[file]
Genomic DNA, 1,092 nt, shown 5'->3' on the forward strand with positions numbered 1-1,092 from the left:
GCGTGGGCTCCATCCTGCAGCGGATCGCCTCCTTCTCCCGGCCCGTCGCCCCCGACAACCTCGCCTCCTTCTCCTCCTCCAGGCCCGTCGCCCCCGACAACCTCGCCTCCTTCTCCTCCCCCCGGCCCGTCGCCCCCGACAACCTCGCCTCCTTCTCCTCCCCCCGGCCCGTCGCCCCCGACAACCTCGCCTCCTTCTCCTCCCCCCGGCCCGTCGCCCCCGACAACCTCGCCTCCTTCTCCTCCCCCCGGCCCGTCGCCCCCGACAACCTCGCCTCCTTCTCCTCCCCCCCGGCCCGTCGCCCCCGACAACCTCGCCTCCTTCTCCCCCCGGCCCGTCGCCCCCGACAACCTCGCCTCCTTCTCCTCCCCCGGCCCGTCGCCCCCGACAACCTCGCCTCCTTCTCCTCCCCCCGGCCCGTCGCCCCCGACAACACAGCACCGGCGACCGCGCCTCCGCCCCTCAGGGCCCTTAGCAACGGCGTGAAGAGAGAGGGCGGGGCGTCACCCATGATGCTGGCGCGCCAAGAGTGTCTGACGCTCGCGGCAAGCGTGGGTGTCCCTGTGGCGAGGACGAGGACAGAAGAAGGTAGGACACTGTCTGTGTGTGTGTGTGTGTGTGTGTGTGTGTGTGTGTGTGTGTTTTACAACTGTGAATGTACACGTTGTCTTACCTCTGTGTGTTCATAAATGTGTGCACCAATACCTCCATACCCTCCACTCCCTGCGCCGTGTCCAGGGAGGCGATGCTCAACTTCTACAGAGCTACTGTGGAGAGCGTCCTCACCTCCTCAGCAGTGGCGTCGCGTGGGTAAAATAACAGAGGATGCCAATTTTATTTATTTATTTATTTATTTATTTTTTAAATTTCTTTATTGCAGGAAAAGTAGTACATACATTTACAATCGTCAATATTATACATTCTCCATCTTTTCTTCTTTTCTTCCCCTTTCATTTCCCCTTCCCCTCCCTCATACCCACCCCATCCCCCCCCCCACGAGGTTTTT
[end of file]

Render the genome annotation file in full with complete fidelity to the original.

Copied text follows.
Genomic DNA, 1,092 nt, shown 5'->3' on the forward strand with positions numbered 1-1,092 from the left:
GCGTGGGCTCCATCCTGCAGCGGATCGCCTCCTTCTCCCGGCCCGTCGCCCCCGACAACCTCGCCTCCTTCTCCTCCTCCAGGCCCGTCGCCCCCGACAACCTCGCCTCCTTCTCCTCCCCCCGGCCCGTCGCCCCCGACAACCTCGCCTCCTTCTCCTCCCCCCGGCCCGTCGCCCCCGACAACCTCGCCTCCTTCTCCTCCCCCCGGCCCGTCGCCCCCGACAACCTCGCCTCCTTCTCCTCCCCCCGGCCCGTCGCCCCCGACAACCTCGCCTCCTTCTCCTCCCCCCCGGCCCGTCGCCCCCGACAACCTCGCCTCCTTCTCCCCCCGGCCCGTCGCCCCCGACAACCTCGCCTCCTTCTCCTCCCCCGGCCCGTCGCCCCCGACAACCTCGCCTCCTTCTCCTCCCCCCGGCCCGTCGCCCCCGACAACACAGCACCGGCGACCGCGCCTCCGCCCCTCAGGGCCCTTAGCAACGGCGTGAAGAGAGAGGGCGGGGCGTCACCCATGATGCTGGCGCGCCAAGAGTGTCTGACGCTCGCGGCAAGCGTGGGTGTCCCTGTGGCGAGGACGAGGACAGAAGAAGGTAGGACACTGTCTGTGTGTGTGTGTGTGTGTGTGTGTGTGTGTGTGTGTGTGTTTTACAACTGTGAATGTACACGTTGTCTTACCTCTGTGTGTTCATAAATGTGTGCACCAATACCTCCATACCCTCCACTCCCTGCGCCGTGTCCAGGGAGGCGATGCTCAACTTCTACAGAGCTACTGTGGAGAGCGTCCTCACCTCCTCAGCAGTGGCGTCGCGTGGGTAAAATAACAGAGGATGCCAATTTTATTTATTTATTTATTTATTTATTTTTTAAATTTCTTTATTGCAGGAAAAGTAGTACATACATTTACAATCGTCAATATTATACATTCTCCATCTTTTCTTCTTTTCTTCCCCTTTCATTTCCCCTTCCCCTCCCTCATACCCACCCCATCCCCCCCCCCACGAGGTTTTT